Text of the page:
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Joshua Fields Millburn & Ryan Nicodemus, known as “The Minimalists” to their 4 million readers, help people live more meaningful lives with less through their website, books, podcast, and documentary. As featured on: ABC, CBS, NBC, NPR, BBC, New York Times, Wall Street Journal, TIME, and The Atlantic.

Giving My 31st Birthday to Charity

Listen. Can you hear those kazoos? I turned 31 today (October 23, 2012). But this is not another list of things I’ve learned over my lifetime. Rather, this is me pleading for a few thousand dollars worth of birthday gifts. Sort of.

I’m inspired by a lot of things, but the most inspired I’ve been lately was at Chris Guillebeau’s WDS, a 1000-person event at which Millburn and I spoke alongside our friend Joshua Becker. One of the event’s keynote speakers, Scott Harrison, spoke about the tumult of his early twenties, a time in which he partied endlessly, drank heavily, took drugs frequently, and did everything a stereotypical out-of-control twentysomething does. He was a popular guy. Very popular in fact. He was a fixture in all the cool social circles. Everyone—well, everyone who was anyone in NYC—knew who he was. But Scott’s solipsistic lifestyle spiraled him into near oblivion, which eventually left him alone and empty inside.

After hitting rock bottom, Scott paused and thought hard about how to change his life. Long story short: He gave up drugs and alcohol. Then he decided to give a year of his life to charity. After years of parasitic behavior, he wanted to contribute beyond himself and add value where the need was great. He headed to Africa.

In Ethiopia, Scott was tasked with taking photographs for doctors who were volunteering to help remove large-growth tumors from people’s faces. Scott witnessed unimaginable things. Real pain. Real suffering. Disease. His pictures were surreal: 7,000 tumor-stricken people wrapped around the stadium in which the doctors performed their surgeries. The tumors were massive. Beyond belief. Flesh-eating diseases. Cleft palets. Blindness. Chunks of people’s faces were missing as they gurgled and choked on their own malignant growths. Disease was everywhere. But why?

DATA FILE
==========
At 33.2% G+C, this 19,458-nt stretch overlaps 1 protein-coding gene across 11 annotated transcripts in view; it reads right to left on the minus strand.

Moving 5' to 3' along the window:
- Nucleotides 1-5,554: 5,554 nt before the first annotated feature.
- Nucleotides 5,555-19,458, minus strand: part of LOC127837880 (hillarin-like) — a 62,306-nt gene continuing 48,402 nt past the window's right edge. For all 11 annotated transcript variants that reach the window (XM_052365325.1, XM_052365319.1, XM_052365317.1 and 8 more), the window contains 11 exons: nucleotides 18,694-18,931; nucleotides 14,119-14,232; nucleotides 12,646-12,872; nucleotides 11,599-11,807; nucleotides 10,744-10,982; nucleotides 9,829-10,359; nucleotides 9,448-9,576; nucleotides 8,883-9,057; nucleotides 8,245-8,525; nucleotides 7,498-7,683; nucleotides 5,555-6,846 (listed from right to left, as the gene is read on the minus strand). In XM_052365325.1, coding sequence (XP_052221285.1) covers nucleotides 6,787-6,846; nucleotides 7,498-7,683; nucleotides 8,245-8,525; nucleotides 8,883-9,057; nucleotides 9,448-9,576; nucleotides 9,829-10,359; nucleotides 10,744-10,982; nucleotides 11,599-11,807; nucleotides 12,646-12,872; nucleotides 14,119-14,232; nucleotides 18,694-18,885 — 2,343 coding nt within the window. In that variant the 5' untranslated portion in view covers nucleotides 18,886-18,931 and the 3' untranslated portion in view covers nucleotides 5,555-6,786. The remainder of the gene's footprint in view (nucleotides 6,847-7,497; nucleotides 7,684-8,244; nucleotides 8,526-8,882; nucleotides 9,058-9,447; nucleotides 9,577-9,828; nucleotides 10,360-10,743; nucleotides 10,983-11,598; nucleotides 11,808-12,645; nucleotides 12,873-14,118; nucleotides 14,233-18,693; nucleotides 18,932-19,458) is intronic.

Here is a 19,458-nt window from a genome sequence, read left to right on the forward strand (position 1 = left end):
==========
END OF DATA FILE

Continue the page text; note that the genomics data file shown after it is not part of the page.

Within his first hour on the job, Scott was so overwhelmed that he had to walk away, cry in a corner, and then go back to his post with the doctors. On his way back to the stadium he noticed a few natives gathering filthy water from a puddle, and he asked his guide what they were doing. The guide explained that this was the only water to which they had access. They bathed, drank, cooked, and cleaned their clothes with this filthy water. “No wonder there’s so much disease here,” Scott said.

Inspired to make a difference, Scott knew he had to do something. He started a nonprofit organization and called it Charity Water. He began looking for donations. It was a rough start. He found that people didn’t want to donate money, mainly because they were uncertain where their money went whenever they donated to charities  Scott revamped his business and developed the 100% model, wherein 100% of the organization’s operating expenses are paid by a small group well-off donors (i.e., a few rich guys keep the lights on), while people like you and me see 100% of our donations go directly towards drilling wells and providing clean drinking water to people in need. Yes, 100% of the money donated to Charity Water goes directly towards helping people. And it’s all trackable down to the donor level. Brilliant!

And then Scott had another brilliant idea: he wanted to give up his 31st birthday for charity. Instead of people purchasing material gifts he didn’t need, he asked them to donate money towards this fund. So far he’s raised over $10 million and has helped more than 1 million people get clean water. There is, however, still 800 million people in the world without clean water. The story gets braver and better, but I digress. (Watch Scott’s video if you want to learn more.)

So, here’s my plea to anyone who’d like to give me something on my birthday:

We take for granted so much in this world. Clean water is one of those things. What most people don’t realize is that dirty water is responsible for more deaths than all violent acts combined, including deaths from war. We are fortunate to have water, we are fortunate to have the Internet, we are just fortunate. Let’s pay it forward.

I’d like to raise at least $5,000 for Charity Water for my birthday (Update October 26, 2012—I reached my goal! If you still want to contribute you can until December 31, 2012). You can wish me a happy 31st by taking action now: donate $31 (or $310 or any amount) at my personal Charity Water page. Remember: 100% of our donations go directly towards getting people access to water. Thus, when we reach this goal, we’ll bring clean water to 250 people. Together we can radically improve a few hundred lives on my birthday.

I’m going to send a personalized postcard from Montana to anyone who donates at least $31. Simply forward me your donation-confirmation email and include your mailing address. Email: [email protected]

I’m in. Are you willing to help?

UPDATE 1/23/2013: We did it! Thank you all for your contributions. Together we we raised over $5,000, which is going to make a huge difference for hundreds of people. How awesome is that!

UPDATE 10/23/2014: Two years ago we raised $5,536 for my birthday, which has been put to good use in Cambodia over the past two years: we brought clean water to the Snao School, which serves 322 people, and the Reang Community, serving 270 people. Thank you all for your support.